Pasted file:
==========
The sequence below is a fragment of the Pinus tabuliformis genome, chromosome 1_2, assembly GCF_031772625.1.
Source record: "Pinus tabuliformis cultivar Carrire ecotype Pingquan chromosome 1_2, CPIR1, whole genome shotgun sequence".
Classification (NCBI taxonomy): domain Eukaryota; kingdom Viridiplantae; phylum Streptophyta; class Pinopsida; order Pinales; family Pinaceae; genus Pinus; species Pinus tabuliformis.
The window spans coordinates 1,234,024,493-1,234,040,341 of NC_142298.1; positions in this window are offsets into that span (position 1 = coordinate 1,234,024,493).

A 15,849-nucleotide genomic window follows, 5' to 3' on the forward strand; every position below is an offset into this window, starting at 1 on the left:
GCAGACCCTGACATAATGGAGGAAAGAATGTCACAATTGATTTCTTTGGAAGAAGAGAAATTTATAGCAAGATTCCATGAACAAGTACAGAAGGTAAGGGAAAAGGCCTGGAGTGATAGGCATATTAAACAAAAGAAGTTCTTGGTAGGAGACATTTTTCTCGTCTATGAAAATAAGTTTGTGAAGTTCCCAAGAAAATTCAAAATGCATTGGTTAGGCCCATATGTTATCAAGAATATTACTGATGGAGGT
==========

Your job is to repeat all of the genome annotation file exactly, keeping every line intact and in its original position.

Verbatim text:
The sequence below is a fragment of the Pinus tabuliformis genome, chromosome 1_2, assembly GCF_031772625.1.
Source record: "Pinus tabuliformis cultivar Carrire ecotype Pingquan chromosome 1_2, CPIR1, whole genome shotgun sequence".
Classification (NCBI taxonomy): domain Eukaryota; kingdom Viridiplantae; phylum Streptophyta; class Pinopsida; order Pinales; family Pinaceae; genus Pinus; species Pinus tabuliformis.
The window spans coordinates 1,234,024,493-1,234,040,341 of NC_142298.1; positions in this window are offsets into that span (position 1 = coordinate 1,234,024,493).

A 15,849-nucleotide genomic window follows, 5' to 3' on the forward strand; every position below is an offset into this window, starting at 1 on the left:
GCAGACCCTGACATAATGGAGGAAAGAATGTCACAATTGATTTCTTTGGAAGAAGAGAAATTTATAGCAAGATTCCATGAACAAGTACAGAAGGTAAGGGAAAAGGCCTGGAGTGATAGGCATATTAAACAAAAGAAGTTCTTGGTAGGAGACATTTTTCTCGTCTATGAAAATAAGTTTGTGAAGTTCCCAAGAAAATTCAAAATGCATTGGTTAGGCCCATATGTTATCAAGAATATTACTGATGGAGGT